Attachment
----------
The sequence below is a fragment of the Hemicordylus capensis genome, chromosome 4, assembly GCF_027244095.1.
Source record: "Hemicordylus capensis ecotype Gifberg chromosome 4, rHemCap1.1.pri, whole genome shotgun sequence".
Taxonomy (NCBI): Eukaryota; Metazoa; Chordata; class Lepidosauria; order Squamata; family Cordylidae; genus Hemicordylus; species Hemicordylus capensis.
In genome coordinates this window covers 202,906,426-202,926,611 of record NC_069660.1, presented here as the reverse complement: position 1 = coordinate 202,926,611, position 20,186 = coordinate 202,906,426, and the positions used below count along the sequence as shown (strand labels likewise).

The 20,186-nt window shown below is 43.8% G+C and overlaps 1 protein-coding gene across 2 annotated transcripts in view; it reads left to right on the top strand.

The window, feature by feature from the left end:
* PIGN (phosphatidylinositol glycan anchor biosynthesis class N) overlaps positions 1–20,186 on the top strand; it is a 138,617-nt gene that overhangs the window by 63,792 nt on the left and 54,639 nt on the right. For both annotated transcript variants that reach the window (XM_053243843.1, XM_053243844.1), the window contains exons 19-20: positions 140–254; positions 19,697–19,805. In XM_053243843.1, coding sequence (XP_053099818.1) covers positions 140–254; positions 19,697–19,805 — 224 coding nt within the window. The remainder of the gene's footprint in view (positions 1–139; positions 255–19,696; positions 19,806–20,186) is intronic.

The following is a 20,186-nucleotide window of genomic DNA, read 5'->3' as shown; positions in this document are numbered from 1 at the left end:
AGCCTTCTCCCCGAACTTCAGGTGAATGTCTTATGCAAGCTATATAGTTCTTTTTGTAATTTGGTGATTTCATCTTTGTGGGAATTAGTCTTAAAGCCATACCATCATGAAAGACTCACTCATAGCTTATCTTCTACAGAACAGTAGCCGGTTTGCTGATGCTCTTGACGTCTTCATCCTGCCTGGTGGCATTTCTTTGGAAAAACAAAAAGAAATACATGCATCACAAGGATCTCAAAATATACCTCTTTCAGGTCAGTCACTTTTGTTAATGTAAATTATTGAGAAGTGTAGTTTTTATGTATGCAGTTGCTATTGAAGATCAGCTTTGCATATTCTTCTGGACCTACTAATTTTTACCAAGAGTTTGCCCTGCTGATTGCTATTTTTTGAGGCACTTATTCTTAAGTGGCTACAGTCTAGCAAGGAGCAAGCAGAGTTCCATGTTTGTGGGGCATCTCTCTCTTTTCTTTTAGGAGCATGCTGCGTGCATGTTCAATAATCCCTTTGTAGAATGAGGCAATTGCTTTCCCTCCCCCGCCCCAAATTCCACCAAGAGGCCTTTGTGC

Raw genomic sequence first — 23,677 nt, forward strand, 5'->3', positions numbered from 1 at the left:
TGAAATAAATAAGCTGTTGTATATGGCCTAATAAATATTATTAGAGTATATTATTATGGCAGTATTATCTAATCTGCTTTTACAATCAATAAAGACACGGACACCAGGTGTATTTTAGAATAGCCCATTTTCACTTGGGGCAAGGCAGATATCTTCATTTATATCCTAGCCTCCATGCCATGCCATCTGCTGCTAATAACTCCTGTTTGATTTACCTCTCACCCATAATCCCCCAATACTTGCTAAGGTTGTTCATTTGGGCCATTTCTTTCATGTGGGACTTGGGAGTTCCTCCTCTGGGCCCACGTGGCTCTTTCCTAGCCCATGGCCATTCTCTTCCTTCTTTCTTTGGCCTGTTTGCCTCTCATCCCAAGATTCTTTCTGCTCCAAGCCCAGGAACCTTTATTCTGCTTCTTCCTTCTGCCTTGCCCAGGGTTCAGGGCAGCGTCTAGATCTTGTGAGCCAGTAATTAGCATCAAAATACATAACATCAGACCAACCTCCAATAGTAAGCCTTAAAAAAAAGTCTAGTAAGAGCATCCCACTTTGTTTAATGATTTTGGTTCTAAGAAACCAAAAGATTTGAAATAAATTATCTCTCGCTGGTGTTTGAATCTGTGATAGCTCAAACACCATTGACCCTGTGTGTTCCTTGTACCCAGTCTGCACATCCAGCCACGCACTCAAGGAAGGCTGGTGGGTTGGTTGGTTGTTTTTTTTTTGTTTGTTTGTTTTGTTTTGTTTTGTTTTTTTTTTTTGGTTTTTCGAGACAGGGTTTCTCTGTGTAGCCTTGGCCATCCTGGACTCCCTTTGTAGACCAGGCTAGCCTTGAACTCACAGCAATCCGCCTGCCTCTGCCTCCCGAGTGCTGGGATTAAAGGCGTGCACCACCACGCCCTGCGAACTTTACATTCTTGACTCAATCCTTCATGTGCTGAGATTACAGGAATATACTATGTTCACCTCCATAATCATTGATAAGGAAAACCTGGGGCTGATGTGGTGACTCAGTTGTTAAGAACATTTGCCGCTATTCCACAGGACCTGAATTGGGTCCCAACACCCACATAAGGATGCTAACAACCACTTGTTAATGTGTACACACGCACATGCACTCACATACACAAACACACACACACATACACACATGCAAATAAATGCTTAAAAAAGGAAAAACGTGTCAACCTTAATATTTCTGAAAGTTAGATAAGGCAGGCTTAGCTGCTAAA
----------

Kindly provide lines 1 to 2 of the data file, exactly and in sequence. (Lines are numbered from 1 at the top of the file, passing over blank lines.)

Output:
The sequence below is a fragment of the Hemicordylus capensis genome, chromosome 4, assembly GCF_027244095.1.
Source record: "Hemicordylus capensis ecotype Gifberg chromosome 4, rHemCap1.1.pri, whole genome shotgun sequence".